Full name Lisa Maree Keightley
Born August 26, 1971, Mudgee, New South Wales
Current age 44 years 40 days
Major teams Australia Women, New South Wales Women
Batting style Right-hand bat
Bowling style Right-arm medium
|Test debut||New Zealand Women v Australia Women at Christchurch, Feb 28-Mar 3, 1995 scorecard|
|Last Test||England Women v Australia Women at Worcester, Aug 24-27, 2005 scorecard|
|ODI debut||New Zealand Women v Australia Women at Wanganui, Feb 14, 1995 scorecard|
|Last ODI||England Women v Australia Women at Taunton, Sep 1, 2005 scorecard|
|Only T20I||England Women v Australia Women at Taunton, Sep 2, 2005 scorecard|
Lisa Keightley may now be making her name in coaching circles but it was her batting at the top of the order for Australia that brought her to prominence. She was high as a kite back in 1998 when her 113* was the first century scored by a female player at Lord's and she went on to become Australia's third highest run scorer in the one-day game and seventh in the all-time list.
Another of her many accolades is that her 156* is the second highest score by an Australian player behind Belinda Clark's world record 229* and with her added ability to pick up useful wickets by bowling her medium pace she was a huge asset to any side. She retired briefly in 2002 but returned to the game a year later and at the end of the 2004 season she was awarded the Belinda Clark Medal for being NSW's player of the year after her performances in the women's national league.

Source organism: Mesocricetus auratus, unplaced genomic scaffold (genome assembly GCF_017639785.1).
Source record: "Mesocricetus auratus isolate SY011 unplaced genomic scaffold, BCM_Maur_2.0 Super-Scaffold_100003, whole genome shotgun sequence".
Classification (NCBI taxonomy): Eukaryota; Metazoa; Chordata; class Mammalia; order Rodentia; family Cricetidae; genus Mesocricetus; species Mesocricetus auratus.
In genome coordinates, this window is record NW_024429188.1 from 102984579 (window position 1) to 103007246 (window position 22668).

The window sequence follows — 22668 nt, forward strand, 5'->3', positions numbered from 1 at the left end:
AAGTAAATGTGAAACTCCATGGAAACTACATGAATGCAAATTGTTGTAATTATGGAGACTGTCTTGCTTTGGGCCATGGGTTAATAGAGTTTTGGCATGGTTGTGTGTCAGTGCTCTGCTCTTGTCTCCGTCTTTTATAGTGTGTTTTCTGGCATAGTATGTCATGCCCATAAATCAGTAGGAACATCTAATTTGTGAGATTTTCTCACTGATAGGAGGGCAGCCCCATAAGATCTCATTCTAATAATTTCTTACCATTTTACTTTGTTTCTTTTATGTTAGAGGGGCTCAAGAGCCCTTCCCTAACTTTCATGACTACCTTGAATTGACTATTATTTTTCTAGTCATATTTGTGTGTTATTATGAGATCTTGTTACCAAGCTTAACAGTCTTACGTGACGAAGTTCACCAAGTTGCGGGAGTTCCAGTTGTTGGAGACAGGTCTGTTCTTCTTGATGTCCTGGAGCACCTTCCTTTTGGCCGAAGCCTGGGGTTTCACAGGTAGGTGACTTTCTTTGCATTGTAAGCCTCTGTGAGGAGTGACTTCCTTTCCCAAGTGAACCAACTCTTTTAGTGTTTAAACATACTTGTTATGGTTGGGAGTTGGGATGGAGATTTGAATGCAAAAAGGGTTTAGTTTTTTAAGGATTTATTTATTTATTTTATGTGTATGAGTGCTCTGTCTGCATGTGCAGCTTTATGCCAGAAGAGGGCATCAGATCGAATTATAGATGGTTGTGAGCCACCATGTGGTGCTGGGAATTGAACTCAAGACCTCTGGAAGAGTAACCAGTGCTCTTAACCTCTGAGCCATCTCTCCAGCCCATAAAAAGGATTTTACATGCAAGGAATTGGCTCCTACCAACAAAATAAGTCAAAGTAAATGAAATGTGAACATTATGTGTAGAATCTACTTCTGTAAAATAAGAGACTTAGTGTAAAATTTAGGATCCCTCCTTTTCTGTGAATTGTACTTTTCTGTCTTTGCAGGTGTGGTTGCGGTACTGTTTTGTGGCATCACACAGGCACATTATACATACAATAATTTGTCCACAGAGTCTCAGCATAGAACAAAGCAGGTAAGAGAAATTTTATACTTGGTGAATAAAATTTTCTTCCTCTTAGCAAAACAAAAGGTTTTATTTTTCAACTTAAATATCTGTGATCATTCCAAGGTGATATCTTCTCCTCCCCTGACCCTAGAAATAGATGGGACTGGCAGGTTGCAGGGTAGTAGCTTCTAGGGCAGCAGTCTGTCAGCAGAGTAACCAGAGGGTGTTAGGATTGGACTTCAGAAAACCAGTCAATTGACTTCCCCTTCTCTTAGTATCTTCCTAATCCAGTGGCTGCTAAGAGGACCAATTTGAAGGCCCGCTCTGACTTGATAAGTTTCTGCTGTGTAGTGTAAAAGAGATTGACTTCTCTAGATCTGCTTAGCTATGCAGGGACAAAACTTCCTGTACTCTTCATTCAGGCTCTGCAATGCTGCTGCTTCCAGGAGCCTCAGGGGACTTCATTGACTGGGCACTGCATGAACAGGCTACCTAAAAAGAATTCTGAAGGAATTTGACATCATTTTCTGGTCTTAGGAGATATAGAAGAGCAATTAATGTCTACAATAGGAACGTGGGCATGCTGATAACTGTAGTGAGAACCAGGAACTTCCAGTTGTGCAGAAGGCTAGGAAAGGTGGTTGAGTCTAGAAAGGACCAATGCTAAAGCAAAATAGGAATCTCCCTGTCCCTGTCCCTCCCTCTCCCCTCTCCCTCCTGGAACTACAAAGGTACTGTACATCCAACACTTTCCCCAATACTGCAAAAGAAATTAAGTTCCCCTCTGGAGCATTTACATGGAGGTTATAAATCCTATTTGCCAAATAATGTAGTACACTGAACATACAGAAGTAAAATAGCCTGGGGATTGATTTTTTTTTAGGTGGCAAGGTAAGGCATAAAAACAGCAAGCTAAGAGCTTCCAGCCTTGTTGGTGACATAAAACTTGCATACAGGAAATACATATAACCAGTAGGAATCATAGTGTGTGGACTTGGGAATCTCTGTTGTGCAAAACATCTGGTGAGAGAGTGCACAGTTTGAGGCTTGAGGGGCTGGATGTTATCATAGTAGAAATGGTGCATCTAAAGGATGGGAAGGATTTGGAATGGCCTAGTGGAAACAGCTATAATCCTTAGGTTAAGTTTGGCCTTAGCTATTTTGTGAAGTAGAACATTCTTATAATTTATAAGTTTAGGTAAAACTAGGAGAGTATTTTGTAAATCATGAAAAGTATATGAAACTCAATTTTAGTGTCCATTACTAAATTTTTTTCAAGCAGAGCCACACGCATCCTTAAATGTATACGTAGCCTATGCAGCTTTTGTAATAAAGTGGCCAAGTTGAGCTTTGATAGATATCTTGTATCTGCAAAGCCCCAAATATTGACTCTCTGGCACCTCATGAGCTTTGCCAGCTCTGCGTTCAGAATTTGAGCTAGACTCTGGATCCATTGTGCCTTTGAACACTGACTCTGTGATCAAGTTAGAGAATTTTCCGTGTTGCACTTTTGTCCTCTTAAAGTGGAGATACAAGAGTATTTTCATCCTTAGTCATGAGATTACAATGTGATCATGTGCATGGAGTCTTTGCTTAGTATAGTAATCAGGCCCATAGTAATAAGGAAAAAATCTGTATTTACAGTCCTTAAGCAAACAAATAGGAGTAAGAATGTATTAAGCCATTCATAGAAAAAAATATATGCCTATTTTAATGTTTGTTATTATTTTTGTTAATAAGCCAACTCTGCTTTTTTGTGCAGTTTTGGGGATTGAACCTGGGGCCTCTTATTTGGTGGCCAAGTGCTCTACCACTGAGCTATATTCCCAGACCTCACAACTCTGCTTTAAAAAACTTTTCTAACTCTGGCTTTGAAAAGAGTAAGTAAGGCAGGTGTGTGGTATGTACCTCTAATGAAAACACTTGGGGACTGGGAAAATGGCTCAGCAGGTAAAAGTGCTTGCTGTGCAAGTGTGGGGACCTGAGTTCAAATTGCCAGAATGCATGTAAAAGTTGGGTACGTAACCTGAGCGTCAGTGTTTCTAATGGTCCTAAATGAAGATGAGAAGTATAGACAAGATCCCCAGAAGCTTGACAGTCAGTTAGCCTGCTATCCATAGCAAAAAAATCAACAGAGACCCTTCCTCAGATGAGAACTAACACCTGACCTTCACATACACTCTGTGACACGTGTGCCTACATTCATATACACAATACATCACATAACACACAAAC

Like all good things, her playing career came to an end after the 2005 Ashes series in England and while her Test finale was a disappointment - Australia lost to England for the first time in 42 years - the side bounced back to clinch a tight one-day series 3-2, Keightley hitting a half-century in her final outing. She was described by the James Sutherland, as "an outstanding player for Australia over a number of years who has been a wonderful ambassador for women's cricket in this country."
At the time of her retirement she had played more games than anyone else in the WNCL for New South Wales (91) and then immediately became the first full-time coach employed by the state after already having served as their high-performance coordinator. Keightley led New South Wales to consecutive titles in her only two years in charge and in 2007 she became the first woman appointed coach of the national team, succeeding Mark Sorell.
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